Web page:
We took off across the world, over unfamiliar continents and unsettling turbulence, in order to make it to a home none of us had ever seen. We came as a group of aliens to a land foreign to us, but still so dear to each of our hearts. With great anticipation, excitement and even fear I walked through Zvartnots Airport in Yerevan and was immediately comforted by the large glaring letters that spelled out, Welcome Home.
My time in Armenia has been one that has brought me to a further understanding of who I am, who we are as Armenians and what we must do to truly own Armenia. More importantly, the pilgrimage that bought us through the wonders of our forefathers and their beautiful expressions of faith have renewed my soul and captivated my heart. It all began in Khor Virap, the site were we first prayed together and the birth of our nations spirit and faith. As a Deacon of the Armenian Apostolic Church, my faith has always defined me as a person but my experiences in the glorious monasteries such as Geghard, Saghmosavank and Tatev have helped me reestablish my foundation in the Armenian Apostalic Church. In trying to understand who we are as a people, it was clear that to be called Armenian, we must have true faith in the Christianity that filled the hands of our forefathers. With simple tools and immense faith, they were able to mold stronghold for their Christianity, centers for their worship and marvels that are only possible with the help of God. Each Church has its own story and symbolizes the parts that make a whole Armenian Christian. Even the sun-kissed fruits of our land speak so much about the love of God for the Armenian people and in every bite of apricot and sour-cherry my heart became more and more in love with the country I dreamed to call my home.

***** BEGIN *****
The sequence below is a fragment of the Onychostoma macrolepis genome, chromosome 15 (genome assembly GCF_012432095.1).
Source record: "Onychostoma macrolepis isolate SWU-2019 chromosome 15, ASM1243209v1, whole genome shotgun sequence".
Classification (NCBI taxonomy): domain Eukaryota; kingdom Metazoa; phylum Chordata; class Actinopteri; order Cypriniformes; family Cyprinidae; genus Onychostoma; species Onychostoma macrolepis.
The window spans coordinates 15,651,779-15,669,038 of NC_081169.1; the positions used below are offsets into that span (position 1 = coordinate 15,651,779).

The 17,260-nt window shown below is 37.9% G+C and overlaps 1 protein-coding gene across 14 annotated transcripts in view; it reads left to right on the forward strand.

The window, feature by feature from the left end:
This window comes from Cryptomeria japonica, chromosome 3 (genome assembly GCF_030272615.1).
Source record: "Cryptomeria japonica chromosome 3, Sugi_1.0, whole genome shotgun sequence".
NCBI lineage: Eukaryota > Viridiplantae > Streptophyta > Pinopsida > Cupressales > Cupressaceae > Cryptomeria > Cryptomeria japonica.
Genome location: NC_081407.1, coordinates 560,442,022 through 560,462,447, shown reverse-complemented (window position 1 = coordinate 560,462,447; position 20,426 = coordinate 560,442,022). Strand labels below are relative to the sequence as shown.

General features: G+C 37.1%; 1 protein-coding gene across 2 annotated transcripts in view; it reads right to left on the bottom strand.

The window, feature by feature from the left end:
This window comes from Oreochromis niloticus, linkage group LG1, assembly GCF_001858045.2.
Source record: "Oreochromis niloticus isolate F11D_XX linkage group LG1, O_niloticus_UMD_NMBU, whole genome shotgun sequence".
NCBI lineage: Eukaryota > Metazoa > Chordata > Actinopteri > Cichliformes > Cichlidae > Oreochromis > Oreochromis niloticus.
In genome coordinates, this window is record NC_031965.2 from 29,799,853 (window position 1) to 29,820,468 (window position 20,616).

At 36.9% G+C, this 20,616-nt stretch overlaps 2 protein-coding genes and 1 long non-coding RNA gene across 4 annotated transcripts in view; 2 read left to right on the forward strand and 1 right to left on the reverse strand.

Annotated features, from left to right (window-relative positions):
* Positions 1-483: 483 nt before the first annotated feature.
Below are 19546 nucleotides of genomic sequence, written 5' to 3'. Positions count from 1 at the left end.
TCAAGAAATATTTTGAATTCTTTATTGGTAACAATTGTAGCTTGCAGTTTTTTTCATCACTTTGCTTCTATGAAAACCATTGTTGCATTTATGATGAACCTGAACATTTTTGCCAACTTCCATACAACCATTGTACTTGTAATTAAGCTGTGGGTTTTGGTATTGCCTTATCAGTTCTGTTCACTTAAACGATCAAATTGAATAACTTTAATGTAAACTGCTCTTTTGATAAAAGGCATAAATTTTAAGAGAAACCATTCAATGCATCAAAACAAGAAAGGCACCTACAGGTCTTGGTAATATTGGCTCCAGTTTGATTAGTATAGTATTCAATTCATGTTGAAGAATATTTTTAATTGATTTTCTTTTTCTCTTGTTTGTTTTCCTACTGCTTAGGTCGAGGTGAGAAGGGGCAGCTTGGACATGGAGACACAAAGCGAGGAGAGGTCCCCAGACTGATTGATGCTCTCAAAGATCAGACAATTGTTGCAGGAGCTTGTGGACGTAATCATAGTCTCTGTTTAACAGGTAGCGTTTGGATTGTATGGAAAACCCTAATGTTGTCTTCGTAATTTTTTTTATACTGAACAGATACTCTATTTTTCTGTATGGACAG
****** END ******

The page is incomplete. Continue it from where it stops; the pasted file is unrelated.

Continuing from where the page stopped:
One experience that will always stick with me was our time in Martuni. It was a great shock when we began our service project but the warmth of our host families drew us all in. We began by breaking down the walls and bringing everything down but we did not stay there to demolish but to build. We built up the school and also great relationships with the villagers we interacted with. It was then that I felt like I “owned” Armenia. It was extremely rewarding to know that my work will someday be used to educate that children with will become the future of our nation.
Now as we come over so close to that fateful day when we must leave behind the beautiful cross-stones, the delicious fruit, and the gorgeous melodies, I have to ask myself one question: Am I a New Disciple or have I hidden behind the camera shutter and not truly experienced Armenia? My CYMA family will always be close to my heart and the guidance of Der. Avedis will echo through my mind. In a few days we will be back in the comfort of our homes in American but I am certain that Armenia will remain in our heart and we will be sure to return once again.